By David N. Leff

A virus that never harmed a human being is under contract to deliver therapeutic genes into muscle cells.

Not only is adeno-associated virus (AAV) harmless; it's been known only as the side-kick of the nastier adenovirus (AV), which causes respiratory and other infections. Out in the real world, AAV needs AV just to get activated, but in the University of Pennsylvania's Institute for Human Gene Therapy (IHGT), it's about to take on an independent career as the vector for a smart gene that a simple daily pill turns on and off.

This dual function -- a muscle-bound vector inserting a self-regulating gene -- combines the technologies of Philadelphia-based Genovo Inc. and Ariad Pharmaceuticals Inc., of Cambridge, Mass. Gene therapist James Wilson, co-founded Genovo, which became active in 1995.

"Genovo's joint venture with Ariad," Wilson told BioWorld Today, "brings together our technology for gene transfer into muscle with their regulated gene expression." (See BioWorld Today, Feb. 19, 1997, p. 1.)

Wilson is principal author of an article in the March issue of Nature Medicine, titled: "Recombinant adeno-
associated virus for muscle-directed gene therapy." Ariad's president, chairman and CEO, Harvey Berger, told BioWorld Today: "Jim's paper in Nature Medicine was really the scientific basis for our new partnership."

Wilson described Ariad's share in the project as "a system you can incorporate into your vectors that allows the gene to be regulated in response to a cue -- a pill. This orally available small molecule is a form of rapamycin, a common immunosuppressant drug.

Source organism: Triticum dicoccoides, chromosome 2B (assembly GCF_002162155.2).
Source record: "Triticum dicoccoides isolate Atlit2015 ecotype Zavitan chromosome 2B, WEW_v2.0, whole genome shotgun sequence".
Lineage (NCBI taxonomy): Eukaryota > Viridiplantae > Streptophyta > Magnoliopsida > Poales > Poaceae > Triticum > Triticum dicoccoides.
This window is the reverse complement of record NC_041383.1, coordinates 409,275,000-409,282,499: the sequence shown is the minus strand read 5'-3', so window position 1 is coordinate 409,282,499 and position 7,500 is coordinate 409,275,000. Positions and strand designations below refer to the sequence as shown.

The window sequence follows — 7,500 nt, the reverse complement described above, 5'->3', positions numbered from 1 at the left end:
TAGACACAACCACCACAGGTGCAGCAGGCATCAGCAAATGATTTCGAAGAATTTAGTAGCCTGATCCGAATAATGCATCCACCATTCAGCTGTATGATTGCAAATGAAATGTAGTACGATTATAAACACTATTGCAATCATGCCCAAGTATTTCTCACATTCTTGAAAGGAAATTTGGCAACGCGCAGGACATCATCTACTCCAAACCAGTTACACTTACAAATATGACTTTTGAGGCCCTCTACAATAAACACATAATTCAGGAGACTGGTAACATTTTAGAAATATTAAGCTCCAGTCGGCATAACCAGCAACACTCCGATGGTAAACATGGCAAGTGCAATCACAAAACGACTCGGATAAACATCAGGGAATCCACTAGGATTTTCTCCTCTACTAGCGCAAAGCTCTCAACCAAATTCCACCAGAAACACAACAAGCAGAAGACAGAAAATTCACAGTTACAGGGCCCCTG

"Our concept," he continued, "is to inject the vectors into muscles, for stable, efficient and apparently nonimmunogenic gene transfer."

The gene products Wilson has under current study include "those that control hematopoiesis, such as erythropoietin, some other cytokines, and -- an obvious target -- proteins for treating hemophilia."

Blood-clotting Factor IX, which many hemophiliacs lack, tops the list of proteins being prepped for the new gene-therapy paradigm. Research pediatrician Catherine High, at Children's Hospital in Philadelphia, a co-author of the Nature Medicine article, is working with Wilson and another co-author, Krishna Fisher, to bring Factor IX from preclinical to clinical testing. "We want to get this into humans as fast as we possibly can," Wilson said. "Our goal is to get it in within 12 months, or sooner.

One-Shot Needle; Daily Gulp

"We hope to change the paradigm of therapeutic proteins," Wilson continued. "In the past, it's meant repeated injections of EPO for anemia, insulin for diabetes, clotting factors for hemophilia. We aim for a one-time injection of the vector that carries the regulated gene expression, then a daily pill of the drug that confers the regulation."

Fisher told BioWorld Today that he and High "had been working on expressing Factor IX in the liver, with not very good results." So they loaded their AAV vector with Factor IX genes, and injected them into the muscle cells of mice. These in vitro tests showed the AAV vector could deliver, so now they have in vivo preclinical trials in progress.